Finally, on line 11, connect the binding to the numberTextBox. Note that the second argument to SetBinding() is the property of the TextBox to which the binding is to be applied. This property must be a dependency property, which means it’s a property that can be set through various methods such as defining a style, or data binding. (It’s a bit of a circular definition, since we’re saying that data can be bound only to a dependency property, and a dependency property is a property to which data can be bound. Duh… Really, each control has to define which of its properties are dependency properties, and in practice, these are all the properties that you’d ever want to define through data binding.)

So this defines a binding and adds a validation error checker to it. The only remaining thing is to look at the validation error handler:

    void numberTextBox_ValidationError(object sender, ValidationErrorEventArgs e)
      if (e.Action == ValidationErrorEventAction.Added)
        MessageBox.Show((string)e.Error.ErrorContent, "Incorrect number or format");

This code displays a MessageBox containing an error message when a validation error occurs. However, it’s not quite that simple, as you can see from the ‘if’ statement (thanks to Stuart Birse for pointing this bit out). A validation error generates an event twice. The first time is when the error itself occurs (when the user enters some invalid data). The second time is when the error is cleared (for example, by the user deleting the incorrect data in the TextBox and entering some correct data). Both these events are directed to the same handler, so you need to check which type of event has occurred, and handle it appropriately. If you want to handle the case where the validation error has first occurred (the most common case), you need to check the Action field of the ValidationErrorEventArgs parameter and see if it’s equal to ValidationErrorEventAction.Added. We’ve done that here, and the result is a MessageBox displaying the error message, which is contained in the Error.ErrorContent property of the ValidationErrorEventArgs parameter. If you do need to do something when the validation error is cleared, you can check if the Action field of the ValidationErrorEventArgs parameter is equal to ValidationErrorEventAction.Removed. Note that if you don’t have this check in your event handler, you’ll get the MessageBox showing up both when the user enters incorrect data, and when the user clears this data and enters some correct data, which is most likely not what you want to happen.

It does seem a bit daft that these two events are handled by the same handler, since they are logically distinct, but I guess that’s just one of the foibles of WPF.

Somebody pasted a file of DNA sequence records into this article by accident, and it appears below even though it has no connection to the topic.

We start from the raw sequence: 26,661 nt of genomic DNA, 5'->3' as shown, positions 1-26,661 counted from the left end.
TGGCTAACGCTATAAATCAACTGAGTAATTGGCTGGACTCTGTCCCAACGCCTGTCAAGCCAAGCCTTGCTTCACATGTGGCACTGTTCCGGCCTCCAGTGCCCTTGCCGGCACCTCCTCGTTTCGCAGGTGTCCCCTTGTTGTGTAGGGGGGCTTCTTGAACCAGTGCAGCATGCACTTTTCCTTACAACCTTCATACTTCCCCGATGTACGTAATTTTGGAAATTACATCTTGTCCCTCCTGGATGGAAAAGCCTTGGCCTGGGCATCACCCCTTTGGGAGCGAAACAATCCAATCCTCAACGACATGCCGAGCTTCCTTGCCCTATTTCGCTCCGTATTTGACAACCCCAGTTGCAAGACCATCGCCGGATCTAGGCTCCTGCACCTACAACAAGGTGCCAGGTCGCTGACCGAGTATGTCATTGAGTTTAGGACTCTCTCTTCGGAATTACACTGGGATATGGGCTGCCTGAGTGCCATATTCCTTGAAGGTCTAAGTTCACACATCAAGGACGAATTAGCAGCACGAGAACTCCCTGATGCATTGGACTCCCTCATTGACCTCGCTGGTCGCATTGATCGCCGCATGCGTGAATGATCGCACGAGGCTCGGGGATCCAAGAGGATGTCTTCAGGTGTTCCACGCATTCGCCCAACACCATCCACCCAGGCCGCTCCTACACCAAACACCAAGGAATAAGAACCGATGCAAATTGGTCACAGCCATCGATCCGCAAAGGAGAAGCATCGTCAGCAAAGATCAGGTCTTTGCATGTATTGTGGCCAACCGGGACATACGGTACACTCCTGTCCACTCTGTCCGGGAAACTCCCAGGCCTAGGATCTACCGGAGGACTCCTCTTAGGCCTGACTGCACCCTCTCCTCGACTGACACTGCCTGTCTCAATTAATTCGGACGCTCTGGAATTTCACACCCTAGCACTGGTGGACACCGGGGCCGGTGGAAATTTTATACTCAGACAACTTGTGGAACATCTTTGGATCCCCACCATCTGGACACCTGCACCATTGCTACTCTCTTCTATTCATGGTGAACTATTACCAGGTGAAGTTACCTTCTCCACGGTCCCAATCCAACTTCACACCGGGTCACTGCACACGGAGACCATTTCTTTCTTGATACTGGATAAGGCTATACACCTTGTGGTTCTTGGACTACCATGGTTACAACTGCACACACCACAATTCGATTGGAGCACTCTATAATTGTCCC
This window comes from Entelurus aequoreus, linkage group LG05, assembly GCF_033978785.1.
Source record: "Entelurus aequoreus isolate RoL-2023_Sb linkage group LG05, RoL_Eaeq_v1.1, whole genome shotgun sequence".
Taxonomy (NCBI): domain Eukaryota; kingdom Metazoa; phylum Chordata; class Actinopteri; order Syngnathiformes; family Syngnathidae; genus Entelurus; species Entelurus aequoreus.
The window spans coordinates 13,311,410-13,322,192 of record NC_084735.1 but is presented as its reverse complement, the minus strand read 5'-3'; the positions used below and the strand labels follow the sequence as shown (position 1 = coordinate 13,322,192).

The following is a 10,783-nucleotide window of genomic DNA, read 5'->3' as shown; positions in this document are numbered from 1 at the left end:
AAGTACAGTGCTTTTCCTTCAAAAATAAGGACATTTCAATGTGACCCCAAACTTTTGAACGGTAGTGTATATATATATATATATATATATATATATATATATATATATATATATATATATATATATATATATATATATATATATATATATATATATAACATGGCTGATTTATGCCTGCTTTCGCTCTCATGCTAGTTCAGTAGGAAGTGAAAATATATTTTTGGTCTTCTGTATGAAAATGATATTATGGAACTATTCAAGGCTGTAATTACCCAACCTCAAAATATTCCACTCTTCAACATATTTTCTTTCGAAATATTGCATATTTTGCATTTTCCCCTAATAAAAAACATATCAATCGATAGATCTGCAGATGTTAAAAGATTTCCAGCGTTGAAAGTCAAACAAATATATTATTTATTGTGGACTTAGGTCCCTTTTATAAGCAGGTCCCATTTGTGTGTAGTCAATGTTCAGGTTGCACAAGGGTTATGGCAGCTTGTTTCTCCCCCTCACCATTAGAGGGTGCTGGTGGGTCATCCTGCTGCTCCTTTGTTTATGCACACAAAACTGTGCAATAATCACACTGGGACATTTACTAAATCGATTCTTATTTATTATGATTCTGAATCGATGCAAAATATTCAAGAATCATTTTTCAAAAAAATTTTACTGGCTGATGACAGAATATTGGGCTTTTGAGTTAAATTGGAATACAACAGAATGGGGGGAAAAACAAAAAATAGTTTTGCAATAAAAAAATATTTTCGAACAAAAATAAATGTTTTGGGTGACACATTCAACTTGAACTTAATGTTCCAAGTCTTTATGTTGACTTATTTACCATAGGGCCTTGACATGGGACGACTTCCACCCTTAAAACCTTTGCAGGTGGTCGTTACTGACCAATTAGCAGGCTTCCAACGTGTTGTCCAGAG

Runnning the program as it stands will now generate a validation error when the user enters something into the TextBox that can’t be parsed as an int, since that will throw an exception. However, we’d also like to prevent the user from entering integers less than 2. For that we need a custom validation rule.

Writing such a rule is quite simple. We define a class that inherits ValidationRule, and write the logic in the Validate() method. The code in the sample is as follows.

  using System.Windows.Controls;
  class NumberRangeRule : ValidationRule
    public override ValidationResult Validate(object value, System.Globalization.CultureInfo cultureInfo)
      int number;
      if (!int.TryParse((string)value, out number))
        return new ValidationResult(false, "Must enter an integer >= 2");
      if (number < 2)
        return new ValidationResult(false, "Number must be >= 2");
      return ValidationResult.ValidResult;

Note we need to access System.Windows.Controls to use the ValidationRule class. The logic in Validate() is pretty straightforward. We first try to parse the ‘value’ (the text in the TextBox in this case). If this fails, the TryParse() method returns false, and we return a ValidationResult object. The first argument to the constructor is a bool value that determines if a validation error is thrown. If its value is ‘false’, an error has occurred. The second parameter is the error message that will show up in the Error.ErrorContent ValidationErrorEventArgs parameter above.

If TryParse succeeds, the result of the parse is stored in ‘number’, and we then test the value of ‘number’ to see if it’s less than 2. If so, we generate another error, this time because the number is outside the required range. Note that this error would not throw an exception, so we need a custom validation rule to catch it.

Finally, if the data is valid we return the built in ValidationResult.ValidResult, which does not throw a validation error, so the error handler will not be called.

To use this custom rule, we merely replace line 8 in the first listing above with:

      numberTextBinding.ValidationRules.Add(new NumberRangeRule());

Everything will now work as before, except the error messages are generated by the custom rule.

The MessageBox provides accurate feedback if the user enters incorrect data, but it’s not very elegant. There are nicer ways of using validation to provide error messages, and we’ll look at those in a later post.

Code for this post available here.